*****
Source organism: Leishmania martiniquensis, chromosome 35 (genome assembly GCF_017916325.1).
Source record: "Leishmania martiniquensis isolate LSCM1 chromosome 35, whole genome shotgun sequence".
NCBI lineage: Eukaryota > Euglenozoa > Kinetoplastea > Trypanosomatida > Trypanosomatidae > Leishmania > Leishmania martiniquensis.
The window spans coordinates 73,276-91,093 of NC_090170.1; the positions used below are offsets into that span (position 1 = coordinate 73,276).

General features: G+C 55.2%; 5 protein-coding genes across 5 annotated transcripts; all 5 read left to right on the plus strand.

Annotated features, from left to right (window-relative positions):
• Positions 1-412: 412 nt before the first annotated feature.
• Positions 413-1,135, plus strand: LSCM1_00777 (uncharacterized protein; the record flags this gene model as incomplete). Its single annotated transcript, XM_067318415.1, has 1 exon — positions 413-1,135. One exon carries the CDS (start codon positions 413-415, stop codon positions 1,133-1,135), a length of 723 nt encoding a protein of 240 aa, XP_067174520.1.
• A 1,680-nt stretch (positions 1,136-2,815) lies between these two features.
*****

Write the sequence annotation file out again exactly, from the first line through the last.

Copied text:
Source organism: Leishmania martiniquensis, chromosome 35 (genome assembly GCF_017916325.1).
Source record: "Leishmania martiniquensis isolate LSCM1 chromosome 35, whole genome shotgun sequence".
NCBI lineage: Eukaryota > Euglenozoa > Kinetoplastea > Trypanosomatida > Trypanosomatidae > Leishmania > Leishmania martiniquensis.
The window spans coordinates 73,276-91,093 of NC_090170.1; the positions used below are offsets into that span (position 1 = coordinate 73,276).

General features: G+C 55.2%; 5 protein-coding genes across 5 annotated transcripts; all 5 read left to right on the plus strand.

Annotated features, from left to right (window-relative positions):
• Positions 1-412: 412 nt before the first annotated feature.
• Positions 413-1,135, plus strand: LSCM1_00777 (uncharacterized protein; the record flags this gene model as incomplete). Its single annotated transcript, XM_067318415.1, has 1 exon — positions 413-1,135. One exon carries the CDS (start codon positions 413-415, stop codon positions 1,133-1,135), a length of 723 nt encoding a protein of 240 aa, XP_067174520.1.
• A 1,680-nt stretch (positions 1,136-2,815) lies between these two features.